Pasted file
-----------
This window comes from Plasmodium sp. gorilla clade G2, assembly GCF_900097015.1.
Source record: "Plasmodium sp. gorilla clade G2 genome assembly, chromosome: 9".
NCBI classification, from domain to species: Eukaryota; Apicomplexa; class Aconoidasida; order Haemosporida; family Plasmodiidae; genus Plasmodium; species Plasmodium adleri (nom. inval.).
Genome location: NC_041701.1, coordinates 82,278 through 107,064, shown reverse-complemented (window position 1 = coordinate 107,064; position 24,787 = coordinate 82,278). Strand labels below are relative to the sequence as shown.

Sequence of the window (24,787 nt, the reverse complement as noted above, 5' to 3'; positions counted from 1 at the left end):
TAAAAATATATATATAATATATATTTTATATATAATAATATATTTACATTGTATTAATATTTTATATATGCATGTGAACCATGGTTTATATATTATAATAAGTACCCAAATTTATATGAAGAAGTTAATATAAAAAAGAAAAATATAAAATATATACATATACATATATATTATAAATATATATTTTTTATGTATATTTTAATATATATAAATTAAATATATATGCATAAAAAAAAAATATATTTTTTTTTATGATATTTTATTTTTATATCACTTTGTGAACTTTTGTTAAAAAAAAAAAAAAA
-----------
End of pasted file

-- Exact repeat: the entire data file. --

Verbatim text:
This window comes from Plasmodium sp. gorilla clade G2, assembly GCF_900097015.1.
Source record: "Plasmodium sp. gorilla clade G2 genome assembly, chromosome: 9".
NCBI classification, from domain to species: Eukaryota; Apicomplexa; class Aconoidasida; order Haemosporida; family Plasmodiidae; genus Plasmodium; species Plasmodium adleri (nom. inval.).
Genome location: NC_041701.1, coordinates 82,278 through 107,064, shown reverse-complemented (window position 1 = coordinate 107,064; position 24,787 = coordinate 82,278). Strand labels below are relative to the sequence as shown.

Sequence of the window (24,787 nt, the reverse complement as noted above, 5' to 3'; positions counted from 1 at the left end):
TAAAAATATATATATAATATATATTTTATATATAATAATATATTTACATTGTATTAATATTTTATATATGCATGTGAACCATGGTTTATATATTATAATAAGTACCCAAATTTATATGAAGAAGTTAATATAAAAAAGAAAAATATAAAATATATACATATACATATATATTATAAATATATATTTTTTATGTATATTTTAATATATATAAATTAAATATATATGCATAAAAAAAAAATATATTTTTTTTTATGATATTTTATTTTTATATCACTTTGTGAACTTTTGTTAAAAAAAAAAAAAAA